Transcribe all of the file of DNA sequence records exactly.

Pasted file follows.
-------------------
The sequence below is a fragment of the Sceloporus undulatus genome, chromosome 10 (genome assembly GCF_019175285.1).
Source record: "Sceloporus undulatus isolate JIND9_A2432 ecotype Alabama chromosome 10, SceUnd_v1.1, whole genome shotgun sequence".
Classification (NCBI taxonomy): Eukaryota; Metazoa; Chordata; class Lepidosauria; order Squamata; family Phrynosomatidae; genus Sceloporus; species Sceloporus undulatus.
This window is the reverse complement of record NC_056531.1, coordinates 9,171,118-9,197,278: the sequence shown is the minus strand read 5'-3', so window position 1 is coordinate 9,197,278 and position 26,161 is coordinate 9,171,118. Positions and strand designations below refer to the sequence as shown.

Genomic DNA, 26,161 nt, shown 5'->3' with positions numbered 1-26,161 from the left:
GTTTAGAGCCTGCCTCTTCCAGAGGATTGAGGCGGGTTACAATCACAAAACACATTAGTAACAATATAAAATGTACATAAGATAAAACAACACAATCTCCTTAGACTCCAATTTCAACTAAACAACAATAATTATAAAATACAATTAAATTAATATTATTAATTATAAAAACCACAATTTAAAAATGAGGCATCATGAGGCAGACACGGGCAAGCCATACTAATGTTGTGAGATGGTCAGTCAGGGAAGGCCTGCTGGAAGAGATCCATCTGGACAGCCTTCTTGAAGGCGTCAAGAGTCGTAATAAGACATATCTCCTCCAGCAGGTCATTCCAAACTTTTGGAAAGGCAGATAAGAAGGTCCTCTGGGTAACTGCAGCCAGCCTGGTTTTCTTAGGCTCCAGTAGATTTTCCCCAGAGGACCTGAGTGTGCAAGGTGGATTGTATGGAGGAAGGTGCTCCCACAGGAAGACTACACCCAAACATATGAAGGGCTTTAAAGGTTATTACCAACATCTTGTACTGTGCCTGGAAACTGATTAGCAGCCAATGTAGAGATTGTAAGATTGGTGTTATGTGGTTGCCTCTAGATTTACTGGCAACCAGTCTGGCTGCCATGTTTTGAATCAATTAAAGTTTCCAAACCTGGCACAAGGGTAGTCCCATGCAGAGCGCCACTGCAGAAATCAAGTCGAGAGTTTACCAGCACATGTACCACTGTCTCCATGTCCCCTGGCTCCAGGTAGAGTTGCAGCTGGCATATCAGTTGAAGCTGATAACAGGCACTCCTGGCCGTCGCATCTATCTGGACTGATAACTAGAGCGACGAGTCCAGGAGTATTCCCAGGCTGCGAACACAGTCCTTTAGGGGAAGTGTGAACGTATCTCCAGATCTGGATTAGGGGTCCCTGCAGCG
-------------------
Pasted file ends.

The sequence below is a fragment of the Sceloporus undulatus genome, chromosome 10 (genome assembly GCF_019175285.1).
Source record: "Sceloporus undulatus isolate JIND9_A2432 ecotype Alabama chromosome 10, SceUnd_v1.1, whole genome shotgun sequence".
Classification (NCBI taxonomy): Eukaryota; Metazoa; Chordata; class Lepidosauria; order Squamata; family Phrynosomatidae; genus Sceloporus; species Sceloporus undulatus.
This window is the reverse complement of record NC_056531.1, coordinates 9,171,118-9,197,278: the sequence shown is the minus strand read 5'-3', so window position 1 is coordinate 9,197,278 and position 26,161 is coordinate 9,171,118. Positions and strand designations below refer to the sequence as shown.

Genomic DNA, 26,161 nt, shown 5'->3' with positions numbered 1-26,161 from the left:
GTTTAGAGCCTGCCTCTTCCAGAGGATTGAGGCGGGTTACAATCACAAAACACATTAGTAACAATATAAAATGTACATAAGATAAAACAACACAATCTCCTTAGACTCCAATTTCAACTAAACAACAATAATTATAAAATACAATTAAATTAATATTATTAATTATAAAAACCACAATTTAAAAATGAGGCATCATGAGGCAGACACGGGCAAGCCATACTAATGTTGTGAGATGGTCAGTCAGGGAAGGCCTGCTGGAAGAGATCCATCTGGACAGCCTTCTTGAAGGCGTCAAGAGTCGTAATAAGACATATCTCCTCCAGCAGGTCATTCCAAACTTTTGGAAAGGCAGATAAGAAGGTCCTCTGGGTAACTGCAGCCAGCCTGGTTTTCTTAGGCTCCAGTAGATTTTCCCCAGAGGACCTGAGTGTGCAAGGTGGATTGTATGGAGGAAGGTGCTCCCACAGGAAGACTACACCCAAACATATGAAGGGCTTTAAAGGTTATTACCAACATCTTGTACTGTGCCTGGAAACTGATTAGCAGCCAATGTAGAGATTGTAAGATTGGTGTTATGTGGTTGCCTCTAGATTTACTGGCAACCAGTCTGGCTGCCATGTTTTGAATCAATTAAAGTTTCCAAACCTGGCACAAGGGTAGTCCCATGCAGAGCGCCACTGCAGAAATCAAGTCGAGAGTTTACCAGCACATGTACCACTGTCTCCATGTCCCCTGGCTCCAGGTAGAGTTGCAGCTGGCATATCAGTTGAAGCTGATAACAGGCACTCCTGGCCGTCGCATCTATCTGGACTGATAACTAGAGCGACGAGTCCAGGAGTATTCCCAGGCTGCGAACACAGTCCTTTAGGGGAAGTGTGAACGTATCTCCAGATCTGGATTAGGGGTCCCTGCAGCG